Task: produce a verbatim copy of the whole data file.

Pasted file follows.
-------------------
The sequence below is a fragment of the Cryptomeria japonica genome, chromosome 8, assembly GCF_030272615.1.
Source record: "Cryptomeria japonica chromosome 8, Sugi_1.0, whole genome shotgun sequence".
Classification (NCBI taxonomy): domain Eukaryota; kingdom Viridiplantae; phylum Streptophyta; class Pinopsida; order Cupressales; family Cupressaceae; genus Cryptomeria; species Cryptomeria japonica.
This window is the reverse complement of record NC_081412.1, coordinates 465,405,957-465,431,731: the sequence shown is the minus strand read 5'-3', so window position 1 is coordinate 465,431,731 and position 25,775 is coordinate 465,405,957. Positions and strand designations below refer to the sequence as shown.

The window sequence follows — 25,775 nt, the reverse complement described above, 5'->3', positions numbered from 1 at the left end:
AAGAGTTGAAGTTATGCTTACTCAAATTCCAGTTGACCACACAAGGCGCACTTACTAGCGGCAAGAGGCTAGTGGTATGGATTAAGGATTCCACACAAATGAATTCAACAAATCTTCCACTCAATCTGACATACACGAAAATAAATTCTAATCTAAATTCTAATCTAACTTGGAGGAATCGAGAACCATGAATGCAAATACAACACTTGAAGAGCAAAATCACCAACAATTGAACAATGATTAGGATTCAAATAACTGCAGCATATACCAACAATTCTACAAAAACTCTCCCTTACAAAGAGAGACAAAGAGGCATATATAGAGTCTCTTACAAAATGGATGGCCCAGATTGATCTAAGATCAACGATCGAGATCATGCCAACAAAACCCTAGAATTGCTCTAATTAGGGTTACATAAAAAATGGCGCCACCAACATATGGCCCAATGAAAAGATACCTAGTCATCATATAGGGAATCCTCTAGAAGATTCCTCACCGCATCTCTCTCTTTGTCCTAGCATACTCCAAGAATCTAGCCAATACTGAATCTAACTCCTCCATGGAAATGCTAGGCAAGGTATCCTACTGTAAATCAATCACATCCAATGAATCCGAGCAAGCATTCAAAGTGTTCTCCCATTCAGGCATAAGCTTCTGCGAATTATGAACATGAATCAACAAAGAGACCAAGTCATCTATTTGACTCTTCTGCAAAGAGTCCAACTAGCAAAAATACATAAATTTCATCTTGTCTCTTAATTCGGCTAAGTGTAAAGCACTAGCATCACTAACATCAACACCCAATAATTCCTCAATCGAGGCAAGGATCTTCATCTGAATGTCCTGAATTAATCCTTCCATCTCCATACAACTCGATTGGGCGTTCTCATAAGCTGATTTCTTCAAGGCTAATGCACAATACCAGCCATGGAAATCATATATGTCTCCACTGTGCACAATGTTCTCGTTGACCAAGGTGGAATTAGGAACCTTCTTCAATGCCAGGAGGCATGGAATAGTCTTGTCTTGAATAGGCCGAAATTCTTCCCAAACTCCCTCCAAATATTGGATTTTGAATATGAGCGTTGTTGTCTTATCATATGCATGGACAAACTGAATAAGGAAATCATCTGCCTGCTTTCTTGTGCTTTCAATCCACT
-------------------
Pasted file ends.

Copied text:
The sequence below is a fragment of the Cryptomeria japonica genome, chromosome 8, assembly GCF_030272615.1.
Source record: "Cryptomeria japonica chromosome 8, Sugi_1.0, whole genome shotgun sequence".
Classification (NCBI taxonomy): domain Eukaryota; kingdom Viridiplantae; phylum Streptophyta; class Pinopsida; order Cupressales; family Cupressaceae; genus Cryptomeria; species Cryptomeria japonica.
This window is the reverse complement of record NC_081412.1, coordinates 465,405,957-465,431,731: the sequence shown is the minus strand read 5'-3', so window position 1 is coordinate 465,431,731 and position 25,775 is coordinate 465,405,957. Positions and strand designations below refer to the sequence as shown.

The window sequence follows — 25,775 nt, the reverse complement described above, 5'->3', positions numbered from 1 at the left end:
AAGAGTTGAAGTTATGCTTACTCAAATTCCAGTTGACCACACAAGGCGCACTTACTAGCGGCAAGAGGCTAGTGGTATGGATTAAGGATTCCACACAAATGAATTCAACAAATCTTCCACTCAATCTGACATACACGAAAATAAATTCTAATCTAAATTCTAATCTAACTTGGAGGAATCGAGAACCATGAATGCAAATACAACACTTGAAGAGCAAAATCACCAACAATTGAACAATGATTAGGATTCAAATAACTGCAGCATATACCAACAATTCTACAAAAACTCTCCCTTACAAAGAGAGACAAAGAGGCATATATAGAGTCTCTTACAAAATGGATGGCCCAGATTGATCTAAGATCAACGATCGAGATCATGCCAACAAAACCCTAGAATTGCTCTAATTAGGGTTACATAAAAAATGGCGCCACCAACATATGGCCCAATGAAAAGATACCTAGTCATCATATAGGGAATCCTCTAGAAGATTCCTCACCGCATCTCTCTCTTTGTCCTAGCATACTCCAAGAATCTAGCCAATACTGAATCTAACTCCTCCATGGAAATGCTAGGCAAGGTATCCTACTGTAAATCAATCACATCCAATGAATCCGAGCAAGCATTCAAAGTGTTCTCCCATTCAGGCATAAGCTTCTGCGAATTATGAACATGAATCAACAAAGAGACCAAGTCATCTATTTGACTCTTCTGCAAAGAGTCCAACTAGCAAAAATACATAAATTTCATCTTGTCTCTTAATTCGGCTAAGTGTAAAGCACTAGCATCACTAACATCAACACCCAATAATTCCTCAATCGAGGCAAGGATCTTCATCTGAATGTCCTGAATTAATCCTTCCATCTCCATACAACTCGATTGGGCGTTCTCATAAGCTGATTTCTTCAAGGCTAATGCACAATACCAGCCATGGAAATCATATATGTCTCCACTGTGCACAATGTTCTCGTTGACCAAGGTGGAATTAGGAACCTTCTTCAATGCCAGGAGGCATGGAATAGTCTTGTCTTGAATAGGCCGAAATTCTTCCCAAACTCCCTCCAAATATTGGATTTTGAATATGAGCGTTGTTGTCTTATCATATGCATGGACAAACTGAATAAGGAAATCATCTGCCTGCTTTCTTGTGCTTTCAATCCACT